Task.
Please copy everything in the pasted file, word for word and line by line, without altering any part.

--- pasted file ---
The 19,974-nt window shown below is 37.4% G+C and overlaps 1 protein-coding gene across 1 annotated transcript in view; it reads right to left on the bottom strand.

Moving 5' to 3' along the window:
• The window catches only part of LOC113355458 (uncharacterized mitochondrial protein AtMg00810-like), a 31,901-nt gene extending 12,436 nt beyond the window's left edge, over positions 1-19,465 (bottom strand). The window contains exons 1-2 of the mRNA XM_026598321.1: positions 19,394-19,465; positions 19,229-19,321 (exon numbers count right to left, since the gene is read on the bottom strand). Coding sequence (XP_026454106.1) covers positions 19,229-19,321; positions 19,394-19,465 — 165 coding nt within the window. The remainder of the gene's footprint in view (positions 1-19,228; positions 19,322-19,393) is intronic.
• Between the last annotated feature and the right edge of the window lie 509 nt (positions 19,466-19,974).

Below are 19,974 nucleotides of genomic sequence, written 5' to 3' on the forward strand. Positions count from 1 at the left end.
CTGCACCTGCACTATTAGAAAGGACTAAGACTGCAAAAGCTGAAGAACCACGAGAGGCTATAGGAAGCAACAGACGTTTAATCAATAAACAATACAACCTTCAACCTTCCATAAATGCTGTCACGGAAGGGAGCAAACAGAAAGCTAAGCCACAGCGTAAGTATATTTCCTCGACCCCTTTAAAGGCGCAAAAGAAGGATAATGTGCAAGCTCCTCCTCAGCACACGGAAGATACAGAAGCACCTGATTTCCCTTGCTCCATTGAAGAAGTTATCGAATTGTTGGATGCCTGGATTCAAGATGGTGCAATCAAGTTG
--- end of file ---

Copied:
The 19,974-nt window shown below is 37.4% G+C and overlaps 1 protein-coding gene across 1 annotated transcript in view; it reads right to left on the bottom strand.

Moving 5' to 3' along the window:
• The window catches only part of LOC113355458 (uncharacterized mitochondrial protein AtMg00810-like), a 31,901-nt gene extending 12,436 nt beyond the window's left edge, over positions 1-19,465 (bottom strand). The window contains exons 1-2 of the mRNA XM_026598321.1: positions 19,394-19,465; positions 19,229-19,321 (exon numbers count right to left, since the gene is read on the bottom strand). Coding sequence (XP_026454106.1) covers positions 19,229-19,321; positions 19,394-19,465 — 165 coding nt within the window. The remainder of the gene's footprint in view (positions 1-19,228; positions 19,322-19,393) is intronic.
• Between the last annotated feature and the right edge of the window lie 509 nt (positions 19,466-19,974).

Below are 19,974 nucleotides of genomic sequence, written 5' to 3' on the forward strand. Positions count from 1 at the left end.
CTGCACCTGCACTATTAGAAAGGACTAAGACTGCAAAAGCTGAAGAACCACGAGAGGCTATAGGAAGCAACAGACGTTTAATCAATAAACAATACAACCTTCAACCTTCCATAAATGCTGTCACGGAAGGGAGCAAACAGAAAGCTAAGCCACAGCGTAAGTATATTTCCTCGACCCCTTTAAAGGCGCAAAAGAAGGATAATGTGCAAGCTCCTCCTCAGCACACGGAAGATACAGAAGCACCTGATTTCCCTTGCTCCATTGAAGAAGTTATCGAATTGTTGGATGCCTGGATTCAAGATGGTGCAATCAAGTTG